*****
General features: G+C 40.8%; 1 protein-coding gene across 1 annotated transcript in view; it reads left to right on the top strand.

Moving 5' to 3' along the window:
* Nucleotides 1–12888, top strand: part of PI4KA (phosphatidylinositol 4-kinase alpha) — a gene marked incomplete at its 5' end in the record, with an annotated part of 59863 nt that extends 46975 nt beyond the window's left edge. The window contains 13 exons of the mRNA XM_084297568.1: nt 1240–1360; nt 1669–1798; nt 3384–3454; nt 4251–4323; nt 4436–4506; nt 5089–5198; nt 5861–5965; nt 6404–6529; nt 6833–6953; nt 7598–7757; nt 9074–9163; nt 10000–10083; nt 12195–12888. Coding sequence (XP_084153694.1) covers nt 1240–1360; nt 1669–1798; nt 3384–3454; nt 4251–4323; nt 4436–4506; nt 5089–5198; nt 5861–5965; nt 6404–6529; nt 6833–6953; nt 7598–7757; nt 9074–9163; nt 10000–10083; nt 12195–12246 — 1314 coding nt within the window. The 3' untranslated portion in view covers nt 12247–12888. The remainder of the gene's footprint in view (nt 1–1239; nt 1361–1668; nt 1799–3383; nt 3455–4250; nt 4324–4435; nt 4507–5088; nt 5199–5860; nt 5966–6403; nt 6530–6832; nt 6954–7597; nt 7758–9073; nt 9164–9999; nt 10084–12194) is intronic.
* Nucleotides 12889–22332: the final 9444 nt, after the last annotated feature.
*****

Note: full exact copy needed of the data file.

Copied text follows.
General features: G+C 40.8%; 1 protein-coding gene across 1 annotated transcript in view; it reads left to right on the top strand.

Moving 5' to 3' along the window:
* Nucleotides 1–12888, top strand: part of PI4KA (phosphatidylinositol 4-kinase alpha) — a gene marked incomplete at its 5' end in the record, with an annotated part of 59863 nt that extends 46975 nt beyond the window's left edge. The window contains 13 exons of the mRNA XM_084297568.1: nt 1240–1360; nt 1669–1798; nt 3384–3454; nt 4251–4323; nt 4436–4506; nt 5089–5198; nt 5861–5965; nt 6404–6529; nt 6833–6953; nt 7598–7757; nt 9074–9163; nt 10000–10083; nt 12195–12888. Coding sequence (XP_084153694.1) covers nt 1240–1360; nt 1669–1798; nt 3384–3454; nt 4251–4323; nt 4436–4506; nt 5089–5198; nt 5861–5965; nt 6404–6529; nt 6833–6953; nt 7598–7757; nt 9074–9163; nt 10000–10083; nt 12195–12246 — 1314 coding nt within the window. The 3' untranslated portion in view covers nt 12247–12888. The remainder of the gene's footprint in view (nt 1–1239; nt 1361–1668; nt 1799–3383; nt 3455–4250; nt 4324–4435; nt 4507–5088; nt 5199–5860; nt 5966–6403; nt 6530–6832; nt 6954–7597; nt 7758–9073; nt 9164–9999; nt 10084–12194) is intronic.
* Nucleotides 12889–22332: the final 9444 nt, after the last annotated feature.